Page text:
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  • Rebekah Rollston

Health Equity Through the Lenses of Intersectionality and Allostatic Load

Updated: Oct 9


Although the term health equity is widely used, a common understanding of this term is lacking. Viewing health equity through the lenses of allostatic load and intersectionality could help. This blog post considers three case scenarios, all of which are composites of actual cases that have occurred within the United States, to explore ideas of health equity related to intersectionality and the concept of allostatic load.


Case 1:

A young, black woman was admitted to Labor & Delivery and progressing well in her own labor. Shortly after admission, the "rapid response" call light went off from the patient’s room, when the nurse noted fetal heart rate deceleration and maternal discomfort. The nurse performed a vaginal exam, noted a prolapsed umbilical cord, and the patient was taken to the operating room. A prolapsed umbilical cord, if not acted upon immediately, will stop oxygen flow to the baby, resulting in fetal demise.


This patient case ushers us into the discussion of allostatic load, intersectionality, and health equity. The term allostatic load was coined by McEwen and Stellar in 1993 and is defined as the "cost of chronic exposure to fluctuating or heightened neural or neuroendocrine response resulting from repeated or chronic environmental challenge that an individual reacts to as being particularly stressful." In other words, chronic environmental stressors affect the physiologic mechanisms of our bodies, which puts us at higher risk for illness and death. Within the field of public health, three factors are well-known to contribute to allostatic load: race/ethnicity, gender, and socioeconomic status.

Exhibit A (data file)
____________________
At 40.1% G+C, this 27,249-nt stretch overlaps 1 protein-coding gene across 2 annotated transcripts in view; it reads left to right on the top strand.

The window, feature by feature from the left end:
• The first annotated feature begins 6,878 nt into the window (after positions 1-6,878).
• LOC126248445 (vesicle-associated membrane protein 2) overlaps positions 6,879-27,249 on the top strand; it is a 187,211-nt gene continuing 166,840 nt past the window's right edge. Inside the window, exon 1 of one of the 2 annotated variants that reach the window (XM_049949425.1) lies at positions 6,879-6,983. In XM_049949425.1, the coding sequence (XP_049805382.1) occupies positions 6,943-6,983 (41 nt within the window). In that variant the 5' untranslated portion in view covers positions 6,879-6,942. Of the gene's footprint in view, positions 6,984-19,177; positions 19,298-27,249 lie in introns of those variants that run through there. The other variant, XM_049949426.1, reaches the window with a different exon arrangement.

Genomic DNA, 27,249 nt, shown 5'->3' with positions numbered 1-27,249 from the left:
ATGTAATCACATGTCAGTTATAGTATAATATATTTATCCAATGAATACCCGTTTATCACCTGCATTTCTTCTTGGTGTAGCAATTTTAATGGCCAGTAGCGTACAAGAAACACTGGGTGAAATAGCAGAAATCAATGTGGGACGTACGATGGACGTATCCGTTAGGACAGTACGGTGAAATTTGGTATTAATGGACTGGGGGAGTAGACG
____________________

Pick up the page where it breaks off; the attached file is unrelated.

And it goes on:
Building on the concept of allostatic load, intersectionality is the idea that "multiple systems of oppression can exist at the same time, which helps to explore the frameworks between coexisting identities, such as black and woman, patriarchy and white supremacy." The term intersectionality was coined in 1989 by black civil rights advocate, lawyer, and scholar, Kimberlé Crenshaw.


Monica Simpson, Executive Director of SisterSong, the National Women of Color Reproductive Justice Collective, says that the term intersectionality has expanded to include age, ability, sexual orientation, gender identity, immigration status, religion, and national origin. As she notes, intersectionality challenges single-issue organizing, as each identity confers either disadvantages or privileges on each of us, in relation to time and context. This has led to social movements that see struggles against racism, sexism, classism, neocolonialism, xenophobic nationalism, heterosexism, transphobia, ableism, ageism, Islamophobia, and ecological


destruction as inseparable. Thus, intersectionality today illustrates the interplay between many kinds of discrimination.


A recent report entitled The Road to Achieving Equity, commissioned by the Robert Wood Johnson Foundation (RWJF), defines health equity as follows:

Health equity means that everyone has a fair and just opportunity to be as healthy as possible. This requires removing obstacles to health such as poverty, discrimination, and their consequences, including powerlessness and lack of access to good jobs with fair pay, quality education and housing, safe environments, and health care.


In order to understand the definition of health equity, we must clarify the meaning of excluded or marginalized groups. The Road to Achieving Equity defines excluded or marginalized groups as having been:

pushed to society’s margins, with inadequate access to key opportunities. They are economically and/or socially disadvantaged. Examples of historically excluded/marginalized or disadvantaged groups include—but are not limited to—people of color; people living in poverty, particularly across generations; religious minorities; people with physical or mental disabilities; LGBTQ persons; and women.